The processing power of high-end gaming cards made them ideal for cryptocurrency mining rigs and they were in hot demand when Bitcoin, Ethereum and other digital token prices leaped to unprecedented heights in late 2017 and early 2018.
That trend now appears to be reversing; add-in board (AIB) prices appear to be declining and supplies increasing – following the same path down as digital token prices crash.
"We have predicted a drop in [application specific processors] as [digital] currencies prices dropped," C. Robert Dow, manager of digital media at Jon Peddie Research, said in an email. "The cost to run the mining rigs is not insignificant, so when the price for the currencies drop..., people will run rigs and choose to dump AIBs on the secondary market hoping to recover some cost."
More than three million AIBs worth $776 million were sold to cryptocurrency miners in 2017, most of them coming from AMD, according to Jon Peddie Research.
At the end of last year and into the start of 2018, many high-end expansion boards sold out and overall prices spiked, leaving gamers and tech enthusiasts angry.
NVIDIA even took the unusual step of asking retailers of its hardware to prioritize sales to gamers over cryptocurrency miners.
Over the past six months, however, bitcoin's price has plummeted from nearly $19,500 in December to about $6,800 today. Ethereum's prices dropped from a high of $1,385 in January to about $475 today.
That downward trend has been mirrored in the GPU market. In April, for example, AMD's top-end OEM 4GB RX 580 six-pack – with a price tag of $3,600 – was sold out; today, not only is it available, but the six-pack is selling for $2,500. And an NVIDIA GeForce GTX 1080 Founders Edition, 8GB GDDR5X PCI Express 3.0 Graphics Card that sold for $1,050 then can now be had for $709.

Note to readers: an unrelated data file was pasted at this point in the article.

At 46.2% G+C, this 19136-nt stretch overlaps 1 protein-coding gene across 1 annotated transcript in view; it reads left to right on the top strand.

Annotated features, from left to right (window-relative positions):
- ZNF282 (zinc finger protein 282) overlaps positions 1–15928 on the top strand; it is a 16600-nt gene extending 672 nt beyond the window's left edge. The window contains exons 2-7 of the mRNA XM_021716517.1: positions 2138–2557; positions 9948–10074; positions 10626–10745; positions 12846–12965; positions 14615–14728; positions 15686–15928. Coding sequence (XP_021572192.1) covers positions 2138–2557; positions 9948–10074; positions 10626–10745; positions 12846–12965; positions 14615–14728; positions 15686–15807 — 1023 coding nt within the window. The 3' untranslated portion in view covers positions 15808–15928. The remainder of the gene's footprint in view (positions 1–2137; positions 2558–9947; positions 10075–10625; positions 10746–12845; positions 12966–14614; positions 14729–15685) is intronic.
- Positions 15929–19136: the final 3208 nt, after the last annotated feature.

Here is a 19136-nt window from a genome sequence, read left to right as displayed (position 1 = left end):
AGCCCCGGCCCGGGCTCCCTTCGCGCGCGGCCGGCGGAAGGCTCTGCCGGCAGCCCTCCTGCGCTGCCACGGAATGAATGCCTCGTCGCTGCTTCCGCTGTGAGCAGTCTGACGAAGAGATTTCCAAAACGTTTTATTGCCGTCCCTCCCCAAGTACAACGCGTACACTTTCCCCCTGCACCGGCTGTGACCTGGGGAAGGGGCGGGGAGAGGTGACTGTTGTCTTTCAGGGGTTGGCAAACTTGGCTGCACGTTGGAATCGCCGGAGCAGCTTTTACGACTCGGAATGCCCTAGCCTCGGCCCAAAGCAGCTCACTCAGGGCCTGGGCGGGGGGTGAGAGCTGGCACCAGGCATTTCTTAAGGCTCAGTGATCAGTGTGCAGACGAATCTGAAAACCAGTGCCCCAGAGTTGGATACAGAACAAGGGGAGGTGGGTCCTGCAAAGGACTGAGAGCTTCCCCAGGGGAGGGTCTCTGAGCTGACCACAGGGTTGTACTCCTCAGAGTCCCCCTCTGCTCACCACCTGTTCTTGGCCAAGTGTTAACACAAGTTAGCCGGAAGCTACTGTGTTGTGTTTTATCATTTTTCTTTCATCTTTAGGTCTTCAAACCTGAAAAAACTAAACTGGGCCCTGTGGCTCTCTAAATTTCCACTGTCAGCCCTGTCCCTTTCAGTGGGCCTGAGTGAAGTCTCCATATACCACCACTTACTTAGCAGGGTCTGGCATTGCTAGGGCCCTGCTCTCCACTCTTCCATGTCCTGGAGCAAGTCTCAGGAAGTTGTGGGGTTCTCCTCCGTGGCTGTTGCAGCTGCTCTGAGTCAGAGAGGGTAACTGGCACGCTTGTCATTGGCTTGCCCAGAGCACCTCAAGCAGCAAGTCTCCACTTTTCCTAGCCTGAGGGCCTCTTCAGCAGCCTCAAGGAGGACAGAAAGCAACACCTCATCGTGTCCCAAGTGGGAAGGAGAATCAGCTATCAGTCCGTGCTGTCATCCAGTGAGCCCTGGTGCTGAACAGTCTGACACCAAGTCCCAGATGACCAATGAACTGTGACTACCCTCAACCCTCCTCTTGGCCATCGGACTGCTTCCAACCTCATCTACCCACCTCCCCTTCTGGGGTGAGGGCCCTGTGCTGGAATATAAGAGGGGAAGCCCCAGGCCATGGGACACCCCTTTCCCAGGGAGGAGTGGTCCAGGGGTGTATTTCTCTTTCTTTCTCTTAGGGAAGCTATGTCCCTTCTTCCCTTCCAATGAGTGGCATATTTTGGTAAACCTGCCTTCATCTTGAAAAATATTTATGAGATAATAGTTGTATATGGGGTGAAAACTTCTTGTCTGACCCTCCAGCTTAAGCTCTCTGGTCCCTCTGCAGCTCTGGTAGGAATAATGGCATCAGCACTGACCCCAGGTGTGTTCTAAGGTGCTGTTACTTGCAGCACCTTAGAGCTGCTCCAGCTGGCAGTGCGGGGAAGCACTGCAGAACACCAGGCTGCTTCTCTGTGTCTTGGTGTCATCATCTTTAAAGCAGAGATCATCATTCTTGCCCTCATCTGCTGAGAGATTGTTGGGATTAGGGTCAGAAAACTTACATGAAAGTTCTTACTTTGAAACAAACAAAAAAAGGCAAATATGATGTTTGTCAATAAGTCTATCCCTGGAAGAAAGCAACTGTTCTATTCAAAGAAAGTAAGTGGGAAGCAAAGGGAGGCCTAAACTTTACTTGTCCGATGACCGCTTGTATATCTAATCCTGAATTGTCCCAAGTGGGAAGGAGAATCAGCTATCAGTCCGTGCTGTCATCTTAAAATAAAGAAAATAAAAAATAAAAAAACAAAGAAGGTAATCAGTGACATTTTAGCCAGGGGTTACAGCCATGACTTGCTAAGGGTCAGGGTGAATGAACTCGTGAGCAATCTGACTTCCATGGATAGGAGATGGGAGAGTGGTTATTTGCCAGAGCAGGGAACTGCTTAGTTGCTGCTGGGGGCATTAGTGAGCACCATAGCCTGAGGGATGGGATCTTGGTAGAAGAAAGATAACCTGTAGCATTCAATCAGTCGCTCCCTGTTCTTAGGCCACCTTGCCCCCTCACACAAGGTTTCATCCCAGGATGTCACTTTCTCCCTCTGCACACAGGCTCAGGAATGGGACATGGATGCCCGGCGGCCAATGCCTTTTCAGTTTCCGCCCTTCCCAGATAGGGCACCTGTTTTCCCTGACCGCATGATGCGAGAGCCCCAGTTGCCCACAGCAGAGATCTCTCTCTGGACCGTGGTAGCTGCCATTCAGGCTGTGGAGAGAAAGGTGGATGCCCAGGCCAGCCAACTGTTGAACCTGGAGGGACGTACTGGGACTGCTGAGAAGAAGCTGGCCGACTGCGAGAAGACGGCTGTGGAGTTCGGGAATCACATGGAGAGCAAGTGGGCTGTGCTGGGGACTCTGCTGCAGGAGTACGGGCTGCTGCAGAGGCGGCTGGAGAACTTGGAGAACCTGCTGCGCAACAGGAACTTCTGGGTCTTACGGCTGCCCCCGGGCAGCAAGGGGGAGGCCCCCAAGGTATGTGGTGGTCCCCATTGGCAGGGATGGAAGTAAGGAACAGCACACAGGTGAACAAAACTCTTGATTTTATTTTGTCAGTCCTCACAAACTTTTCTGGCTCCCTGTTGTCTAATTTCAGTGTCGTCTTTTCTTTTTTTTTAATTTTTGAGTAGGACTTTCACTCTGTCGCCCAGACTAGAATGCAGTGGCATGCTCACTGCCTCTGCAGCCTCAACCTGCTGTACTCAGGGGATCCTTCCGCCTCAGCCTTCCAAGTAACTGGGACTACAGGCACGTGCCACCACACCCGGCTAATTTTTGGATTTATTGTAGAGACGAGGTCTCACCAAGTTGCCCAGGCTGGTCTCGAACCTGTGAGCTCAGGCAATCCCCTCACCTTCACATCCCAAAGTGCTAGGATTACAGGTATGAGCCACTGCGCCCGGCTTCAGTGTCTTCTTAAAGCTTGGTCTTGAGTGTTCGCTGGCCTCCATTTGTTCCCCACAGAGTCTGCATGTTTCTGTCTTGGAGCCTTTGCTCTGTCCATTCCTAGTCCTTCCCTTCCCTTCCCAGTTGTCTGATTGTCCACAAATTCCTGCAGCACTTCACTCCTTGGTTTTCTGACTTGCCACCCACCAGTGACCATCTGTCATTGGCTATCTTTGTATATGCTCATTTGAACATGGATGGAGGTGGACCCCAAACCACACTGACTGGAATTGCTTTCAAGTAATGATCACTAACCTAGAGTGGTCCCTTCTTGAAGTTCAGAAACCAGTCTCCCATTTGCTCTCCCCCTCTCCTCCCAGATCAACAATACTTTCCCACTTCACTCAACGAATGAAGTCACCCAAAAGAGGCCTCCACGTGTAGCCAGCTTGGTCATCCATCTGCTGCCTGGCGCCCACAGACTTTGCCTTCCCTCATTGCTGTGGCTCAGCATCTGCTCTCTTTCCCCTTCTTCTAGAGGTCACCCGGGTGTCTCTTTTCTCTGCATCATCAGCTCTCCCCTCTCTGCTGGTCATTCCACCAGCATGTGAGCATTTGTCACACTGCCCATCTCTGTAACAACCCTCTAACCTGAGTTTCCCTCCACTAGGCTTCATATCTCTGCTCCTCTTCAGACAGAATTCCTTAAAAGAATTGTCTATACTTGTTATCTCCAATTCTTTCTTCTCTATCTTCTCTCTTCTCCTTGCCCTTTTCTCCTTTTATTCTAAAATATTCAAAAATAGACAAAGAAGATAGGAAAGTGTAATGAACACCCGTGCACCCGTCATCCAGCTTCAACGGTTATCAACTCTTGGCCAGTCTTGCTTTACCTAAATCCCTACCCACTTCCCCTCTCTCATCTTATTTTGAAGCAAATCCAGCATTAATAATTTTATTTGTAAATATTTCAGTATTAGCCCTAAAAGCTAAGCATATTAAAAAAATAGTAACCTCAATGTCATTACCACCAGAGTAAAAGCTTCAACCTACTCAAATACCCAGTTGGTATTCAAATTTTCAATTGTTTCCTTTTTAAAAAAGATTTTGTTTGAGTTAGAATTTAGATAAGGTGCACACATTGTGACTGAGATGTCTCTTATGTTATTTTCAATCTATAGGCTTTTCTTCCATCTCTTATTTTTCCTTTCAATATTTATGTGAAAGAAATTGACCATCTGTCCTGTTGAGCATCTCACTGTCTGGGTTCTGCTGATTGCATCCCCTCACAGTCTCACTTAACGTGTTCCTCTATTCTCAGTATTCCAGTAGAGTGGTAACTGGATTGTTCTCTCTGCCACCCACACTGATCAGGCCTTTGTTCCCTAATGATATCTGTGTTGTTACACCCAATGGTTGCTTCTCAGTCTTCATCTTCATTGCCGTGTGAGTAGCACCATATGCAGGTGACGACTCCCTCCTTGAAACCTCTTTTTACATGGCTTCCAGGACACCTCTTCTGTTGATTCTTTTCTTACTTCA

Thenumber of AIB shipments aimed at cryptomining declined 55.5% from the last quarter of 2017 to this quarter, which helped soften high-end GPU prices. (Midrange AIBs were not affected as much, declining by only 5.6%, Dow said.)
Other factors could also be pushing down GPU prices. NVIDIA has not introduced a new family of GPUs since its 10 series Pascal arrived in 2016; the lack of new inventory, Dow argued, means the NVIDIA cards now compete with newer options from rival manufacturers.
"We also suspect that NVIDIA and AMD have some built up inventory, and ... that will affect ASPs as well," Dow said. "Prior to the surge in buying of AIBs for cryptocurrency mining, AIB prices were flat to declining slightly which is a trend that will continue at least until new families of cards are introduced."
NVIDIA's next-generation GPUs may not appear before the end of the year "until after inventory returns to safe levels," according to Taiwan-based DigiTimes.
"There is a pent-up demand given that gamers were not buying new boards due to cost and lack of new options," Dow said. "There are some amazing games set to be released this fall, so we suspect that this will impact the market as well and stabilize prices."
At the end of June, DigiTimes reported that sales of ASIC-based cryptomining systems had been significantly hurt by slack demand. As a result, GPU prices were predicted to drop by about 20% this month.
"Currently, the worldwide graphics card market has an inventory of around several million units and NVIDIA has around a million of GPUs waiting to be released," DigiTimes reported. "With cryptocurrency miners also expected to begin selling their used graphics cards to the retail channel, vendors are expected to introduce major price cuts to compete."
Other moves could further roil the GPU market this year. Chinese ASIC maker Bitmain Technology Ltd. in April announced it was taking orders for a new Ethereum mining chipset – the Antminer E3 – which retails for $800. Bitmain, which leads the Bitcoin market in terms of processor power and operates the two of the world’s largest cryptocurrency mining operations, is expected to turn up the competitive pressure on other ASIC makers with its latest chip set.